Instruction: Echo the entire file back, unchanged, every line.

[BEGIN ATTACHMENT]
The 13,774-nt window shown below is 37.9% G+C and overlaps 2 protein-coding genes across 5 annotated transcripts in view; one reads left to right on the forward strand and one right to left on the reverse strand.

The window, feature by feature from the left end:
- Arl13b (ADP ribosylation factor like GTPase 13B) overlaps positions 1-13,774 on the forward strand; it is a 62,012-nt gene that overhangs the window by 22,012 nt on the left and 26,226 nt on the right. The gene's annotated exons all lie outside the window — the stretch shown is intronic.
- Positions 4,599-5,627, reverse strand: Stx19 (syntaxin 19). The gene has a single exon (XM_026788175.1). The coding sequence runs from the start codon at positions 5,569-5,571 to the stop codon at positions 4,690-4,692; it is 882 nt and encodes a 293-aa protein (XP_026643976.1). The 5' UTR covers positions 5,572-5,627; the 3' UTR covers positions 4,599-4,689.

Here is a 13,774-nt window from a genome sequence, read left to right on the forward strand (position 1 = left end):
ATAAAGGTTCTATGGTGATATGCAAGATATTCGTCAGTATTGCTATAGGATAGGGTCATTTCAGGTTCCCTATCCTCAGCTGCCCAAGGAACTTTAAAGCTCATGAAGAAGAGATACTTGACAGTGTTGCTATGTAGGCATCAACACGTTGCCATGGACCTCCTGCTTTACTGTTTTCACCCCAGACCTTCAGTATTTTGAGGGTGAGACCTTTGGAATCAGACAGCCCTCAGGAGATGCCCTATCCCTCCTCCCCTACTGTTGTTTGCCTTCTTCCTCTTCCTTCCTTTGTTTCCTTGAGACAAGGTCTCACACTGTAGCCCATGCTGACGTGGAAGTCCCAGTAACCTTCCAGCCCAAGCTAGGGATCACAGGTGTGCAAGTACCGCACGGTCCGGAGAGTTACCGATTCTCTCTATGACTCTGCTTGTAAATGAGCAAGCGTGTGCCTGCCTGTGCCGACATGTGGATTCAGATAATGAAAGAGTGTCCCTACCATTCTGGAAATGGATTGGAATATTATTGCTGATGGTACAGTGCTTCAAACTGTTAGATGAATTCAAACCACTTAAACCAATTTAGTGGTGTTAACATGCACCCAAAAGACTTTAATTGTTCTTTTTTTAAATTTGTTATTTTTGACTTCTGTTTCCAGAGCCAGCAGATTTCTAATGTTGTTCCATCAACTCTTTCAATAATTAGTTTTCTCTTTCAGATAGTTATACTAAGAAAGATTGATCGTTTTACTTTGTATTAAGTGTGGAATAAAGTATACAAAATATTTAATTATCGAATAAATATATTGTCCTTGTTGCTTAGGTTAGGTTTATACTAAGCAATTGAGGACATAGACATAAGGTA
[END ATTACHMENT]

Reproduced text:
The 13,774-nt window shown below is 37.9% G+C and overlaps 2 protein-coding genes across 5 annotated transcripts in view; one reads left to right on the forward strand and one right to left on the reverse strand.

The window, feature by feature from the left end:
- Arl13b (ADP ribosylation factor like GTPase 13B) overlaps positions 1-13,774 on the forward strand; it is a 62,012-nt gene that overhangs the window by 22,012 nt on the left and 26,226 nt on the right. The gene's annotated exons all lie outside the window — the stretch shown is intronic.
- Positions 4,599-5,627, reverse strand: Stx19 (syntaxin 19). The gene has a single exon (XM_026788175.1). The coding sequence runs from the start codon at positions 5,569-5,571 to the stop codon at positions 4,690-4,692; it is 882 nt and encodes a 293-aa protein (XP_026643976.1). The 5' UTR covers positions 5,572-5,627; the 3' UTR covers positions 4,599-4,689.

Here is a 13,774-nt window from a genome sequence, read left to right on the forward strand (position 1 = left end):
ATAAAGGTTCTATGGTGATATGCAAGATATTCGTCAGTATTGCTATAGGATAGGGTCATTTCAGGTTCCCTATCCTCAGCTGCCCAAGGAACTTTAAAGCTCATGAAGAAGAGATACTTGACAGTGTTGCTATGTAGGCATCAACACGTTGCCATGGACCTCCTGCTTTACTGTTTTCACCCCAGACCTTCAGTATTTTGAGGGTGAGACCTTTGGAATCAGACAGCCCTCAGGAGATGCCCTATCCCTCCTCCCCTACTGTTGTTTGCCTTCTTCCTCTTCCTTCCTTTGTTTCCTTGAGACAAGGTCTCACACTGTAGCCCATGCTGACGTGGAAGTCCCAGTAACCTTCCAGCCCAAGCTAGGGATCACAGGTGTGCAAGTACCGCACGGTCCGGAGAGTTACCGATTCTCTCTATGACTCTGCTTGTAAATGAGCAAGCGTGTGCCTGCCTGTGCCGACATGTGGATTCAGATAATGAAAGAGTGTCCCTACCATTCTGGAAATGGATTGGAATATTATTGCTGATGGTACAGTGCTTCAAACTGTTAGATGAATTCAAACCACTTAAACCAATTTAGTGGTGTTAACATGCACCCAAAAGACTTTAATTGTTCTTTTTTTAAATTTGTTATTTTTGACTTCTGTTTCCAGAGCCAGCAGATTTCTAATGTTGTTCCATCAACTCTTTCAATAATTAGTTTTCTCTTTCAGATAGTTATACTAAGAAAGATTGATCGTTTTACTTTGTATTAAGTGTGGAATAAAGTATACAAAATATTTAATTATCGAATAAATATATTGTCCTTGTTGCTTAGGTTAGGTTTATACTAAGCAATTGAGGACATAGACATAAGGTA